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Joe Biden needs to re-evaluate America's nuclear power plants

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One of Joe Biden's priorities should be an inspection of America's ageing nuclear power plants (Image by Dan Jensen)

With the possibility of America's nuclear power stations becoming embrittled, President Biden needs to consider a total shutdown, writes Karl Grossman and Harvey Wasserman.

OF ALL THE DAUNTING TASKS U.S. President Joe Biden faces, especially vital is the inspection of dangerously embrittled atomic reactors still operating in the United States.

A meltdown at any one of them would threaten the health and safety of millions of people while causing major impact to an already struggling economy. The COVID-19 pandemic would complicate and add to the disaster. A nuclear power plant catastrophe would severely threaten accomplishments Biden is hoping to achieve in his Presidency.

The problem of embrittlement is on the top of the list of nuclear power concerns. The “average age” – length of operation – of nuclear power plants in the U.S., as revealed by the Federal Government’s Energy information Agency in 2019, was 38 years.

Now, in 2021, the average age of nuclear power plants in the U.S. is 40 years — the length of time originally seen when nuclear power began in the U.S. for how long plants could operate before embrittlement set in.

That’s why the operating licenses originally issued for the plants were limited to 40 years.

Here’s how Arnold “Arnie” Gundersen, a nuclear engineer with more than 44 years of experience in the nuclear industry, who became a whistleblower and is now chief engineer at Fairewinds Associates, explains embrittlement:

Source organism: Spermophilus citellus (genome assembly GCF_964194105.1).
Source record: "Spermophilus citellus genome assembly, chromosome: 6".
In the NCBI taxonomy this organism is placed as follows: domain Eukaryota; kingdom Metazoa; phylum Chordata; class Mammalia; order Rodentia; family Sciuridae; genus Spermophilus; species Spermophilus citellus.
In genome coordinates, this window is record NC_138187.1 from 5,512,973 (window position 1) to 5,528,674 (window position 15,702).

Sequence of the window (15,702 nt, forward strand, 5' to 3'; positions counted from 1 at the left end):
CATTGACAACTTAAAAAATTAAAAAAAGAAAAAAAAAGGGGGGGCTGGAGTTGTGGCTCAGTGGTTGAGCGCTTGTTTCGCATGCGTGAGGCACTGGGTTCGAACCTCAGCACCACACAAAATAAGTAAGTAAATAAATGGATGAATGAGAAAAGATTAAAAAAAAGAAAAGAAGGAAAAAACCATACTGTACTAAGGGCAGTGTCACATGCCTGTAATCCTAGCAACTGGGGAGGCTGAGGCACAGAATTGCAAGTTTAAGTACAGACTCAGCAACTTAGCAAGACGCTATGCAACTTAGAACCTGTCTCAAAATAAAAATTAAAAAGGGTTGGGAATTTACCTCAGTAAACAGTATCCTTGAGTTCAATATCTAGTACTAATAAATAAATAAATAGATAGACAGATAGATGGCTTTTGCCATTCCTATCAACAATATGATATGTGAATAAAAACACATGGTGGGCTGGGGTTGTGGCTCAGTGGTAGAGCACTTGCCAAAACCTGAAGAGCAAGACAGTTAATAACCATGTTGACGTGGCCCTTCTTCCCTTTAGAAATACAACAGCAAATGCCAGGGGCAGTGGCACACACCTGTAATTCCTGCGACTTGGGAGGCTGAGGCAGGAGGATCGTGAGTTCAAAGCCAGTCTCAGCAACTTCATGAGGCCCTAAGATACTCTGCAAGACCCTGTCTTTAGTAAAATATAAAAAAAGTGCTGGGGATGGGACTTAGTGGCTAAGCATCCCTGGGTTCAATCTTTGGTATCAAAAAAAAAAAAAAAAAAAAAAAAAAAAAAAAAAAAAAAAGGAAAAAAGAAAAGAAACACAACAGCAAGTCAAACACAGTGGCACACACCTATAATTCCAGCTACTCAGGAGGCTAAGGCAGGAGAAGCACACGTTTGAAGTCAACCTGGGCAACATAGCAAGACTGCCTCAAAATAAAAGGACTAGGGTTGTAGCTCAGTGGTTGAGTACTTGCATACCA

“When exposed to radiation, metal becomes embrittled and eventually can crack like glass. The longer the radiation exposure, the worse the embrittlement becomes.” 

Gundersen, whose experience includes being a licensed Critical Facility Reactor Operator, continued:

A nuclear reactor is just like a pressure cooker and is a pot designed to hold the radioactive contents of the atomic chain reaction in the nuclear core. And metals in reactors are exposed to radiation every day a plant operates.

 

If the reactor is embrittled and cracks, it’s ‘game over’ as all the radiation can spew out into the atmosphere. Diablo Canyon [a twin-reactor facility in California] is the worst, the most embrittled nuclear power facility in the U.S., but there are plenty of others that also could crack. Starting with Diablo, every reactor in the U.S. should be checked to determine they are too embrittled to continue to safely operate.

Metals inside a nuclear power plant are bombarded with radiation, notes Gundersen. The steel used in reactor pressure vessels – which contain the super-hot nuclear cores – is not immune.

Every U.S. reactor has an Emergency Core Cooling System and a Core Spray System to flood the super-hot core in the event of a loss-of-coolant accident.

Embrittled metal would shatter when hit with that cold water.

The ensuing explosion could then blow apart the containment structure – as happened at the Chernobyl and Fukushima nuclear power plants – morphing into a radioactive plume, moving into the atmosphere and carried by the winds, dropping deadly fallout wherever it goes.

This apocalyptic outcome was barely missed in Pennsylvania where, starting at 4 A.M. on 28 March 1979, fuel inside the Three Mile Island Unit Two nuclear power plant began to melt.

Its Emergency Core Cooling System was activated. But only the year before did the plant receive a license to operate and begin operating.